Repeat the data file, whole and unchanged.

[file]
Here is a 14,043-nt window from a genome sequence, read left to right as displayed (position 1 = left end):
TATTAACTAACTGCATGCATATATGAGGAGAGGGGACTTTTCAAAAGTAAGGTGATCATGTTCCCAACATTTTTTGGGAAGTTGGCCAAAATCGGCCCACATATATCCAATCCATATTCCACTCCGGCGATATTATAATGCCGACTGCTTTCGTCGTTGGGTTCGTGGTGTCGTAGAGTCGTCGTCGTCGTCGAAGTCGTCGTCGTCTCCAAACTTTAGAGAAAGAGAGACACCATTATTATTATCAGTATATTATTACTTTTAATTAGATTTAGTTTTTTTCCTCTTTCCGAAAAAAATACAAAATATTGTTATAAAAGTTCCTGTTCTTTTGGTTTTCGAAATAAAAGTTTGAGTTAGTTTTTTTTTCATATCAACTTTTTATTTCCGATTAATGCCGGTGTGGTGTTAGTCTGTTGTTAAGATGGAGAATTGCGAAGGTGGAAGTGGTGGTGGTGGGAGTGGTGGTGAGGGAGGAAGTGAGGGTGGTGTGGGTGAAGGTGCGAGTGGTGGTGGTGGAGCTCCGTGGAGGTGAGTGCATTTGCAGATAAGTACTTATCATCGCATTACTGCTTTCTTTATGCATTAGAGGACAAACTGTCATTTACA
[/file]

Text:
Here is a 14,043-nt window from a genome sequence, read left to right as displayed (position 1 = left end):
TATTAACTAACTGCATGCATATATGAGGAGAGGGGACTTTTCAAAAGTAAGGTGATCATGTTCCCAACATTTTTTGGGAAGTTGGCCAAAATCGGCCCACATATATCCAATCCATATTCCACTCCGGCGATATTATAATGCCGACTGCTTTCGTCGTTGGGTTCGTGGTGTCGTAGAGTCGTCGTCGTCGTCGAAGTCGTCGTCGTCTCCAAACTTTAGAGAAAGAGAGACACCATTATTATTATCAGTATATTATTACTTTTAATTAGATTTAGTTTTTTTCCTCTTTCCGAAAAAAATACAAAATATTGTTATAAAAGTTCCTGTTCTTTTGGTTTTCGAAATAAAAGTTTGAGTTAGTTTTTTTTTCATATCAACTTTTTATTTCCGATTAATGCCGGTGTGGTGTTAGTCTGTTGTTAAGATGGAGAATTGCGAAGGTGGAAGTGGTGGTGGTGGGAGTGGTGGTGAGGGAGGAAGTGAGGGTGGTGTGGGTGAAGGTGCGAGTGGTGGTGGTGGAGCTCCGTGGAGGTGAGTGCATTTGCAGATAAGTACTTATCATCGCATTACTGCTTTCTTTATGCATTAGAGGACAAACTGTCATTTACA